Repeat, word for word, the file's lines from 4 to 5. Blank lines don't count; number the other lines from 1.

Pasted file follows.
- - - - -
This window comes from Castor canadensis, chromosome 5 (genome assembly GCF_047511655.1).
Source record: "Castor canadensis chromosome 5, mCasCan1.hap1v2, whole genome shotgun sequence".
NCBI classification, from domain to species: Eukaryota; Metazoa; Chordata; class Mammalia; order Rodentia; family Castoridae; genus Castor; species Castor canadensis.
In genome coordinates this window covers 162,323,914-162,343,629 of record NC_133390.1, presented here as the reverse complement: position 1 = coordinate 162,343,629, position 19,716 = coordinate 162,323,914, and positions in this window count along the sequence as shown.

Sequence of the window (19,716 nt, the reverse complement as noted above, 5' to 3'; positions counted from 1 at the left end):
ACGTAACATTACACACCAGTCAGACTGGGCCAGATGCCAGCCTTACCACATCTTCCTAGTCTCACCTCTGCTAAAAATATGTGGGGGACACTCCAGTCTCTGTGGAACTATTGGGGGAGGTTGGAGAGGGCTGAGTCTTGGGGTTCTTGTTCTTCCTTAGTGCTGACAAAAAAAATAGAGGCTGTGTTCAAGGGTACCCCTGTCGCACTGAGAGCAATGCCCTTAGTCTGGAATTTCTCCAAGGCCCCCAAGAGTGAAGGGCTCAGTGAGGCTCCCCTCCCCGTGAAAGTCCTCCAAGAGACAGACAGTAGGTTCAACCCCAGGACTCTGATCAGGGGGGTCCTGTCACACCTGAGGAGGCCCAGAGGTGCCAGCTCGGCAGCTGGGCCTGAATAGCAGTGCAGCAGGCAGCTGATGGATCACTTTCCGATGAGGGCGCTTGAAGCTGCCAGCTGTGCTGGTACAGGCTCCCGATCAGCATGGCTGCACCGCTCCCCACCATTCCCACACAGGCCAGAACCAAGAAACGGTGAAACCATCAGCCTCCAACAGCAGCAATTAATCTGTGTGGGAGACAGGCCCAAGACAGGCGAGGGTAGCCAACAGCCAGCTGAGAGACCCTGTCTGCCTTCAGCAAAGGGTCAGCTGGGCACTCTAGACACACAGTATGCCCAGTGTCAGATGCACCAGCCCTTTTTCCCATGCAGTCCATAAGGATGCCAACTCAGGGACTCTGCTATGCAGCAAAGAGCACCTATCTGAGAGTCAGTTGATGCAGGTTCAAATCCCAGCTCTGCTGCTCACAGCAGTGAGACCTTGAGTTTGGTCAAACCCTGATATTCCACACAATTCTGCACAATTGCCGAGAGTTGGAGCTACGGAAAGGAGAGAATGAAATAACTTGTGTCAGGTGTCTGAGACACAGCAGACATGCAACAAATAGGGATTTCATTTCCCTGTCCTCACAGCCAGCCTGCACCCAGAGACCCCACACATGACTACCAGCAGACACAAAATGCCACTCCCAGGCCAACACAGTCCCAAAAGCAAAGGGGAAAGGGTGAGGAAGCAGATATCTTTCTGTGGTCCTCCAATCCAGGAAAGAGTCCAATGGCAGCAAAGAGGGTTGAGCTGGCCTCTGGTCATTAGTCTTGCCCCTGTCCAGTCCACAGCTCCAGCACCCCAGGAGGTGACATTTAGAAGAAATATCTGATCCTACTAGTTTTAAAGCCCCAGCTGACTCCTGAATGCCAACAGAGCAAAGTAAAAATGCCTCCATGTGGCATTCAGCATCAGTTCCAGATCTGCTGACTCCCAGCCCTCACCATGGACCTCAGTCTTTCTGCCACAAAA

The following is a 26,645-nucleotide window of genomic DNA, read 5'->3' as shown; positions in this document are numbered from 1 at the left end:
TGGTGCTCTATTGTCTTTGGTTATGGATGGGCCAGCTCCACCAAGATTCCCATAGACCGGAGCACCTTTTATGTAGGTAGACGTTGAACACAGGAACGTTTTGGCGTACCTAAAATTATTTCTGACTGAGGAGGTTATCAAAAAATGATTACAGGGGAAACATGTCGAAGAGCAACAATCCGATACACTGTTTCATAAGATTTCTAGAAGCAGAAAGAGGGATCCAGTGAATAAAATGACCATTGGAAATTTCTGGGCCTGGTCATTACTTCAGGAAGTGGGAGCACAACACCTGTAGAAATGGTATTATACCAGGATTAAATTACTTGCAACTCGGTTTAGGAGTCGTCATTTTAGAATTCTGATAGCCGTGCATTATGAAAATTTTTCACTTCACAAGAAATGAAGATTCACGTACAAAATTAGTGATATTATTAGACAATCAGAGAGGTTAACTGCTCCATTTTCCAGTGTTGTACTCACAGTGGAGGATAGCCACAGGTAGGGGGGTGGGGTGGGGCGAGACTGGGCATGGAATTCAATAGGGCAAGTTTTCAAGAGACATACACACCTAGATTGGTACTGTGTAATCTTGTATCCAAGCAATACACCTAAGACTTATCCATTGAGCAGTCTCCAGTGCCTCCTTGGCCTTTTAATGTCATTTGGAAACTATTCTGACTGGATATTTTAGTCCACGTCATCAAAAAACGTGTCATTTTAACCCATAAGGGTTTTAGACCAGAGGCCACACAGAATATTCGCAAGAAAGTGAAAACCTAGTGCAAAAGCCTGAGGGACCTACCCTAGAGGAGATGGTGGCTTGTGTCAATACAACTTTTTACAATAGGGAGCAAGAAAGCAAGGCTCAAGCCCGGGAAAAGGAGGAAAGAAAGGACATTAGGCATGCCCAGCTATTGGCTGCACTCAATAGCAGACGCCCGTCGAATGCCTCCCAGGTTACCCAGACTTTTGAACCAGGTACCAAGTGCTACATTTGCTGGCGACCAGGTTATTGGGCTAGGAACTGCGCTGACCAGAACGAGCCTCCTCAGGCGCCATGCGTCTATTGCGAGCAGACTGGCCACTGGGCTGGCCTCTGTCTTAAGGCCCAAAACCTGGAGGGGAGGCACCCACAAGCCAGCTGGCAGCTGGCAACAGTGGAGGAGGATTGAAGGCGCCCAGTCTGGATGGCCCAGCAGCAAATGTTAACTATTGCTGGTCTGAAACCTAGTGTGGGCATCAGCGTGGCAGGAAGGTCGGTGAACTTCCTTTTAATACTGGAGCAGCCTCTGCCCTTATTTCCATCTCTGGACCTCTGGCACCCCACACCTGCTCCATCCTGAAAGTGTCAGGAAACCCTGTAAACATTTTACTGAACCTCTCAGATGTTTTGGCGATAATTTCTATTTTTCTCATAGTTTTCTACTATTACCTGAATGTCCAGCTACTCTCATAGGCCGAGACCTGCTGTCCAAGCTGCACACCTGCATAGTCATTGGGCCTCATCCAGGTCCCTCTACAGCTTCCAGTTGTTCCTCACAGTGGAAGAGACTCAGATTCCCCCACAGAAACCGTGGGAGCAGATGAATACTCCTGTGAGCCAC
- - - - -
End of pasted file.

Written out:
In genome coordinates this window covers 162,323,914-162,343,629 of record NC_133390.1, presented here as the reverse complement: position 1 = coordinate 162,343,629, position 19,716 = coordinate 162,323,914, and positions in this window count along the sequence as shown.

Sequence of the window (19,716 nt, the reverse complement as noted above, 5' to 3'; positions counted from 1 at the left end):